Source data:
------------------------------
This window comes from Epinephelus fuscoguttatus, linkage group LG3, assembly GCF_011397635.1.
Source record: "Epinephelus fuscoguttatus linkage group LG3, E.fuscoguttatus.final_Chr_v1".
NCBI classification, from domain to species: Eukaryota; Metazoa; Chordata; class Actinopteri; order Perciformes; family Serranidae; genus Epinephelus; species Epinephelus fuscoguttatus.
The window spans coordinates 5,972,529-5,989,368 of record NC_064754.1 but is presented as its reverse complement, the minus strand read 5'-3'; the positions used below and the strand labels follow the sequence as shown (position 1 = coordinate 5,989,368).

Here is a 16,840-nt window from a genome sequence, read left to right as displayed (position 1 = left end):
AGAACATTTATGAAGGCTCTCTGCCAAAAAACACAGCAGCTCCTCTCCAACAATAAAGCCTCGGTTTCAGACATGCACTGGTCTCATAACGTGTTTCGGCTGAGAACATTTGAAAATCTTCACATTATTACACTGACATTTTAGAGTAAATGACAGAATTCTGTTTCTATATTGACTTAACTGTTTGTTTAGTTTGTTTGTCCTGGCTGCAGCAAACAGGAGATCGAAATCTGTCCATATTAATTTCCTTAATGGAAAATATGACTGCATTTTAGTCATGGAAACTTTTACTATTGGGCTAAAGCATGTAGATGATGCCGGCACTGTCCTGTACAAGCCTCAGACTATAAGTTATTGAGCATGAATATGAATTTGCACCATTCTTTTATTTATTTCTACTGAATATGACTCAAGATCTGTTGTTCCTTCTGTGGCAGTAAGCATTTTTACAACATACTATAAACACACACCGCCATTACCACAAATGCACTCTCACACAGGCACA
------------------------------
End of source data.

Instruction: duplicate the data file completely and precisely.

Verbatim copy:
This window comes from Epinephelus fuscoguttatus, linkage group LG3, assembly GCF_011397635.1.
Source record: "Epinephelus fuscoguttatus linkage group LG3, E.fuscoguttatus.final_Chr_v1".
NCBI classification, from domain to species: Eukaryota; Metazoa; Chordata; class Actinopteri; order Perciformes; family Serranidae; genus Epinephelus; species Epinephelus fuscoguttatus.
The window spans coordinates 5,972,529-5,989,368 of record NC_064754.1 but is presented as its reverse complement, the minus strand read 5'-3'; the positions used below and the strand labels follow the sequence as shown (position 1 = coordinate 5,989,368).

Here is a 16,840-nt window from a genome sequence, read left to right as displayed (position 1 = left end):
AGAACATTTATGAAGGCTCTCTGCCAAAAAACACAGCAGCTCCTCTCCAACAATAAAGCCTCGGTTTCAGACATGCACTGGTCTCATAACGTGTTTCGGCTGAGAACATTTGAAAATCTTCACATTATTACACTGACATTTTAGAGTAAATGACAGAATTCTGTTTCTATATTGACTTAACTGTTTGTTTAGTTTGTTTGTCCTGGCTGCAGCAAACAGGAGATCGAAATCTGTCCATATTAATTTCCTTAATGGAAAATATGACTGCATTTTAGTCATGGAAACTTTTACTATTGGGCTAAAGCATGTAGATGATGCCGGCACTGTCCTGTACAAGCCTCAGACTATAAGTTATTGAGCATGAATATGAATTTGCACCATTCTTTTATTTATTTCTACTGAATATGACTCAAGATCTGTTGTTCCTTCTGTGGCAGTAAGCATTTTTACAACATACTATAAACACACACCGCCATTACCACAAATGCACTCTCACACAGGCACA